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Nature publishes new research on all-perovskite tandem solar cells

Author:Liang Tong

On November 8, Nature published online the latest research results on all-perovskite tandem solar cells by the team of Ke Weijun and Fang Guojia from the School of Physics and Technology of Wuhan University. The paper is titled "Aspartate all-in-one doping strategy enables efficient all-perovskite tandems".

Zhou Shun, Fu Shiqiang and Wang Chen, Ph.D., students of the School of Physics and Technology, are the co-first authors of the paper, Prof. Ke Weijun and Prof. Fang Guojia are the corresponding authors, and Researcher Wang Ti, Dr. Meng Weiwei, PhD student Zhou Jin, postgraduate student Lin Qingxian, undergraduate student [1] Zou Yuanrong and others are its co-authors, with Wuhan University listed as the sole affiliation.

▲From right to left: Fu Shiqiang, Zhou Shun, Fang Guojia, Ke Weijun,Wang Chen

The new metal halide perovskite is a crystalline material with the molecular formula ABX3, which has the advantages of a simple preparation process, high defect tolerance, high absorption coefficient, and long carrier diffusion length, etc. It has attracted much attention in the field of photoelectric devices and is considered to be one of the most promising next-generation photovoltaic materials. Among them, the photovoltaic conversion efficiency of single-junction perovskite solar cells has been comparable to that of conventional silicon solar cell[2] s, but it will be increasingly difficult to further improve their efficiency.

All-perovskite tandem solar cells hold great promise in surpassing the Shockley–Queisser limit for single-junction solar cells, with a theoretical efficiency of up to 44% and the performance of which still has significant scope for improvement. All-perovskite tandem solar cells consist of an integrated stack of a wide-bandgap perovskite front cell and a narrow-bandgap perovskite back cell, and the subpar narrow-bandgap perovskite subcells are one of the stumbling blocks to its future commercialization and a common challenge in the field.

In view of this problem, Fang and Ke's team simultaneously improved the efficiency and stability of narrow-bandgap perovskite subcells through an all-in-one aspartate doping strategy, achieving a steady-state efficiency of 27.62% (27.34% certified by a third-party authority), which is one of the world’s highest efficiency for two terminal all perovskite tandem solar cells at present.

In this study, the researchers skillfully introduced aspartate hydrochloride (AspCl) into the bottom hole transport layers, the middle perovskite light-absorbing layers and the top capping layers to develop an integrated doping strategy using the same molecular treatment. It was found that the formation energy of AspCl-SnI2 and AspCl-PbI2 were very low, which facilitated the formation of intermediates or complexes, thus greatly improving the quality of perovskite films. In addition to coordination with perovskites’ precursors, AspCl molecules have strong intermolecular hydrogen bonds and are enriched at the upper and lower perovskite layer interfaces, creating an internal molecular lock between the perovskite layer and the transport layer and further improving the properties and stability of perovskites.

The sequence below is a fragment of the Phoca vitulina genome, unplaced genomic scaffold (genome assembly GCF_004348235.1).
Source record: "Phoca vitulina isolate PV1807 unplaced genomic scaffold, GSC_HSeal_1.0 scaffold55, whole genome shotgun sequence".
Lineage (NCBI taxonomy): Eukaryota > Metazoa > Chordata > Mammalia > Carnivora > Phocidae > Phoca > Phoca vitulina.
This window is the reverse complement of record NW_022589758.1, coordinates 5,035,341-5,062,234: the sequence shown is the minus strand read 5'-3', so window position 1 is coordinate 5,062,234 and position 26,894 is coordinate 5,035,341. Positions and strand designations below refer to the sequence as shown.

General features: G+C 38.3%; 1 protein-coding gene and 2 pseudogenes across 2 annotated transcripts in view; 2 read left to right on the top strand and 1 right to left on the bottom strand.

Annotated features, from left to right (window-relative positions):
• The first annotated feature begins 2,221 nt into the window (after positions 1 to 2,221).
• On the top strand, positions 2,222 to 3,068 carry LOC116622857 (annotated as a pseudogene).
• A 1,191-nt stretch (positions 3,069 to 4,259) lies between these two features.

In addition, how to suppress the spontaneous oxidation of Sn2+ in narrow-bandgap perovskites is also a major pain point in the industry. The results show that AspCl can effectively inhibit the oxidation of Sn2+ and reduce the harmful impure Sn4+. Further studies also show that the introduction of AspCl can passivate the defects of perovskite materials, regulate the Fermi level, and contribute to the suppression of harmful ion migration, thus improving the properties and stability of devices. This simple integrated doping strategy produces mutual benefits, providing a promising approach for performance enhancement of narrow-bandgap perovskite and all-perovskite tandem solar cells, and is expected to promote the development of other photovoltaic fields.

This research was supported by the National Natural Science Foundation of China, the Natural Science Foundation of Hubei Province and the Research Public Service Conditional Platform of Wuhan University.

The team of Fang Guojia and Ke Weijun has long been dedicated to the field of novel photoelectric devices, focusing on perovskite solar cells, light-emitting diodes and detectors. In the past three years, their research results have been published in Nature (1), Nature Photonics (1), Nature Communications (1), Advanced Materials (4), Joule (2), Matter (1), Energy & Environmental Science (3), Advanced Functional/Energy Materials (6), ACS nano (1), Science Bulletin (1) and other authoritative journals in the field.

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Rewritten by Ruan Yawen

Edited by Zhang Ruoxi, Sylvia, Xi Bingqing